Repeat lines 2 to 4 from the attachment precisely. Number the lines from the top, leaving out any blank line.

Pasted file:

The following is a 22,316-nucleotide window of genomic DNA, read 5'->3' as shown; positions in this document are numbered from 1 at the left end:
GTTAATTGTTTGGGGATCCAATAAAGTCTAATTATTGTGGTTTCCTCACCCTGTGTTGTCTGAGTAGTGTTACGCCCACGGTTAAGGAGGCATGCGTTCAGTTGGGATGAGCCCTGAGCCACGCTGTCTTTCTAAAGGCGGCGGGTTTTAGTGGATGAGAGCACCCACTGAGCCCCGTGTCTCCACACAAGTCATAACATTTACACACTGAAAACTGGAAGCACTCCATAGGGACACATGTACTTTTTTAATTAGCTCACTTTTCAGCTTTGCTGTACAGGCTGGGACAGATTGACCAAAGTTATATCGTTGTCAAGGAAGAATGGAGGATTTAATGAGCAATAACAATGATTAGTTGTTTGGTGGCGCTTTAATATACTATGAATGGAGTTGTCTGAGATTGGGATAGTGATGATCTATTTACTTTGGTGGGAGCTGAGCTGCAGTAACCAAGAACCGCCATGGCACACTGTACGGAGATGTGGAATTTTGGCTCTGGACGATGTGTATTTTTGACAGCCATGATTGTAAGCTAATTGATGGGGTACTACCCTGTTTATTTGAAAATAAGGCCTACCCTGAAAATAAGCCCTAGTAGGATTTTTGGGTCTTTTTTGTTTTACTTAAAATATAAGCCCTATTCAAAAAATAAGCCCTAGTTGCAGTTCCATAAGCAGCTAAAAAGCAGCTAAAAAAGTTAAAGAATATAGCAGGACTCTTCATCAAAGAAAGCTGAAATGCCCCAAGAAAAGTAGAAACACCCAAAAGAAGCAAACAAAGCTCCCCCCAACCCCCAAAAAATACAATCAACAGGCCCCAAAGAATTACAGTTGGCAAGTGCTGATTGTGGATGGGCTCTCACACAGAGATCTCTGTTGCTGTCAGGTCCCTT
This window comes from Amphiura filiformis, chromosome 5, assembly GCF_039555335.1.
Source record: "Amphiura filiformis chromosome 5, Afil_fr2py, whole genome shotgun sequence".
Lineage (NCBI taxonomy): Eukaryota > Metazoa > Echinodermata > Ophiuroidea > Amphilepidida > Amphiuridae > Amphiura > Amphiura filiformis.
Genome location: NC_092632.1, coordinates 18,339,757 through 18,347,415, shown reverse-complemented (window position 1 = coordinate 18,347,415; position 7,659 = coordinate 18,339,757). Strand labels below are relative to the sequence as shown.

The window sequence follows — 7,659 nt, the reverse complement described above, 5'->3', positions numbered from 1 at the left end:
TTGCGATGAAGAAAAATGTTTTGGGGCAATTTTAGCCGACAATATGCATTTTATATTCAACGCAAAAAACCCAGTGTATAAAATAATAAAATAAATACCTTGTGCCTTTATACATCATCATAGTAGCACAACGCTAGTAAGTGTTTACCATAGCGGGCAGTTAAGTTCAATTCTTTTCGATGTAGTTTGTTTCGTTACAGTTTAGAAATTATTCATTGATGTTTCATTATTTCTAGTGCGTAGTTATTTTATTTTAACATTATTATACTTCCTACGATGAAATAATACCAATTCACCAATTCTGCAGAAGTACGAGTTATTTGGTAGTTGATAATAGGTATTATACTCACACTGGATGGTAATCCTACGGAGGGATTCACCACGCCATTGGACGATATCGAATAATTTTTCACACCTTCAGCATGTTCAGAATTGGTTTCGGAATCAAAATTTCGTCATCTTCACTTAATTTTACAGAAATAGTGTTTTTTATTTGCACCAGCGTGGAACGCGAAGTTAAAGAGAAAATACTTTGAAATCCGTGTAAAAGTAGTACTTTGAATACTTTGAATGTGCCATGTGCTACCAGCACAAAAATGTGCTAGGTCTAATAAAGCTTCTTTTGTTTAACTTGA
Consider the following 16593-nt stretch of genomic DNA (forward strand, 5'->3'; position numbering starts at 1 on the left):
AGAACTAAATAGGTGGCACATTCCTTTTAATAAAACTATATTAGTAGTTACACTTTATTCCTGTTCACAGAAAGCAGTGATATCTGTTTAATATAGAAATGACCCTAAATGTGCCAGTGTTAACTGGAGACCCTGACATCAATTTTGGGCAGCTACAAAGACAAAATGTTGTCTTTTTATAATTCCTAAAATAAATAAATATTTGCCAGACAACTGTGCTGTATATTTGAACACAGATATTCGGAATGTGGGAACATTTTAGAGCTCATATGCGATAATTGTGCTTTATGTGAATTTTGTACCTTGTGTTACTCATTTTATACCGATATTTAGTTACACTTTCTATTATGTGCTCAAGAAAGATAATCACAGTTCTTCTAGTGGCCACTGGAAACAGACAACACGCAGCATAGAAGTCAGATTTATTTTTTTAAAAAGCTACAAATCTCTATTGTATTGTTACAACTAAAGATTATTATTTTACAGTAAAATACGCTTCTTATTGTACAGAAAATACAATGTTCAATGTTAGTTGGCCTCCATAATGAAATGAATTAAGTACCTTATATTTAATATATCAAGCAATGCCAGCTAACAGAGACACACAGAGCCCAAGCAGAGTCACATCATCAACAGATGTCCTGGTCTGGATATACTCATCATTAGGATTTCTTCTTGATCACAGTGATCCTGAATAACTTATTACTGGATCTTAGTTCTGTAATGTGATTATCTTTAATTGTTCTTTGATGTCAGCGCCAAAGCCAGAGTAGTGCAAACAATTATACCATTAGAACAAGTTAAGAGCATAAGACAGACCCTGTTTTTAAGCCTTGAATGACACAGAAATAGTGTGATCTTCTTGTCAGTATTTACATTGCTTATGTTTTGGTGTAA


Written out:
GTTAATTGTTTGGGGATCCAATAAAGTCTAATTATTGTGGTTTCCTCACCCTGTGTTGTCTGAGTAGTGTTACGCCCACGGTTAAGGAGGCATGCGTTCAGTTGGGATGAGCCCTGAGCCACGCTGTCTTTCTAAAGGCGGCGGGTTTTAGTGGATGAGAGCACCCACTGAGCCCCGTGTCTCCACACAAGTCATAACATTTACACACTGAAAACTGGAAGCACTCCATAGGGACACATGTACTTTTTTAATTAGCTCACTTTTCAGCTTTGCTGTACAGGCTGGGACAGATTGACCAAAGTTATATCGTTGTCAAGGAAGAATGGAGGATTTAATGAGCAATAACAATGATTAGTTGTTTGGTGGCGCTTTAATATACTATGAATGGAGTTGTCTGAGATTGGGATAGTGATGATCTATTTACTTTGGTGGGAGCTGAGCTGCAGTAACCAAGAACCGCCATGGCACACTGTACGGAGATGTGGAATTTTGGCTCTGGACGATGTGTATTTTTGACAGCCATGATTGTAAGCTAATTGATGGGGTACTACCCTGTTTATTTGAAAATAAGGCCTACCCTGAAAATAAGCCCTAGTAGGATTTTTGGGTCTTTTTTGTTTTACTTAAAATATAAGCCCTATTCAAAAAATAAGCCCTAGTTGCAGTTCCATAAGCAGCTAAAAAGCAGCTAAAAAAGTTAAAGAATATAGCAGGACTCTTCATCAAAGAAAGCTGAAATGCCCCAAGAAAAGTAGAAACACCCAAAAGAAGCAAACAAAGCTCCCCCCAACCCCCAAAAAATACAATCAACAGGCCCCAAAGAATTACAGTTGGCAAGTGCTGATTGTGGATGGGCTCTCACACAGAGATCTCTGTTGCTGTCAGGTCCCTT
This window comes from Amphiura filiformis, chromosome 5, assembly GCF_039555335.1.
Source record: "Amphiura filiformis chromosome 5, Afil_fr2py, whole genome shotgun sequence".